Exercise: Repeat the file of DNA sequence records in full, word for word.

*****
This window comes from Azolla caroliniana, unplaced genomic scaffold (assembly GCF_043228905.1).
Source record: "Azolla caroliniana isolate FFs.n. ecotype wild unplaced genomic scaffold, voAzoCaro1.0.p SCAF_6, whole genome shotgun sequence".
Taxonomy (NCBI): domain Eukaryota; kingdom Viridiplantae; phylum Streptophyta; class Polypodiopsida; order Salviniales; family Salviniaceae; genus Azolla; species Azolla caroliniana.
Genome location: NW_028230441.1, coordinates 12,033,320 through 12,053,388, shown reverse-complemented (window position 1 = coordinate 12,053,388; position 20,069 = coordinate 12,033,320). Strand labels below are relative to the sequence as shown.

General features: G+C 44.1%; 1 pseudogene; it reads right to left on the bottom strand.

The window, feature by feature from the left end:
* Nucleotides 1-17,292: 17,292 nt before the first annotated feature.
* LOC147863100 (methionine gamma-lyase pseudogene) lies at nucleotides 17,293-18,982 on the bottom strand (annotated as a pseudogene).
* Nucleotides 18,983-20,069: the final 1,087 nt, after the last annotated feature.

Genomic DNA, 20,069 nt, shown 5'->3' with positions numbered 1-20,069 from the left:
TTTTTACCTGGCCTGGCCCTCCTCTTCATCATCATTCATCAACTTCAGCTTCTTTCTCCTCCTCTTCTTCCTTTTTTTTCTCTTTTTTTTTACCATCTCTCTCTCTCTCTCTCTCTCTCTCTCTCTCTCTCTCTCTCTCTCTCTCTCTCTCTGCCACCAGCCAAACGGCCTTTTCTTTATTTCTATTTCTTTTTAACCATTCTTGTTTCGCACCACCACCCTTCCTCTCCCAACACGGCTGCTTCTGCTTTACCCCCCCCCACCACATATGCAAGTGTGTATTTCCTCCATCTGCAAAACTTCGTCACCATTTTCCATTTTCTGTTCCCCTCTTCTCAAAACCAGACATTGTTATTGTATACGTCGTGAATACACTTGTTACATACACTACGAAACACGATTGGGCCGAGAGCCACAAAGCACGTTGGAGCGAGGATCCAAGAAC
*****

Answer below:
This window comes from Azolla caroliniana, unplaced genomic scaffold (assembly GCF_043228905.1).
Source record: "Azolla caroliniana isolate FFs.n. ecotype wild unplaced genomic scaffold, voAzoCaro1.0.p SCAF_6, whole genome shotgun sequence".
Taxonomy (NCBI): domain Eukaryota; kingdom Viridiplantae; phylum Streptophyta; class Polypodiopsida; order Salviniales; family Salviniaceae; genus Azolla; species Azolla caroliniana.
Genome location: NW_028230441.1, coordinates 12,033,320 through 12,053,388, shown reverse-complemented (window position 1 = coordinate 12,053,388; position 20,069 = coordinate 12,033,320). Strand labels below are relative to the sequence as shown.

General features: G+C 44.1%; 1 pseudogene; it reads right to left on the bottom strand.

The window, feature by feature from the left end:
* Nucleotides 1-17,292: 17,292 nt before the first annotated feature.
* LOC147863100 (methionine gamma-lyase pseudogene) lies at nucleotides 17,293-18,982 on the bottom strand (annotated as a pseudogene).
* Nucleotides 18,983-20,069: the final 1,087 nt, after the last annotated feature.

Genomic DNA, 20,069 nt, shown 5'->3' with positions numbered 1-20,069 from the left:
TTTTTACCTGGCCTGGCCCTCCTCTTCATCATCATTCATCAACTTCAGCTTCTTTCTCCTCCTCTTCTTCCTTTTTTTTCTCTTTTTTTTTACCATCTCTCTCTCTCTCTCTCTCTCTCTCTCTCTCTCTCTCTCTCTCTCTCTCTCTCTCTGCCACCAGCCAAACGGCCTTTTCTTTATTTCTATTTCTTTTTAACCATTCTTGTTTCGCACCACCACCCTTCCTCTCCCAACACGGCTGCTTCTGCTTTACCCCCCCCCACCACATATGCAAGTGTGTATTTCCTCCATCTGCAAAACTTCGTCACCATTTTCCATTTTCTGTTCCCCTCTTCTCAAAACCAGACATTGTTATTGTATACGTCGTGAATACACTTGTTACATACACTACGAAACACGATTGGGCCGAGAGCCACAAAGCACGTTGGAGCGAGGATCCAAGAAC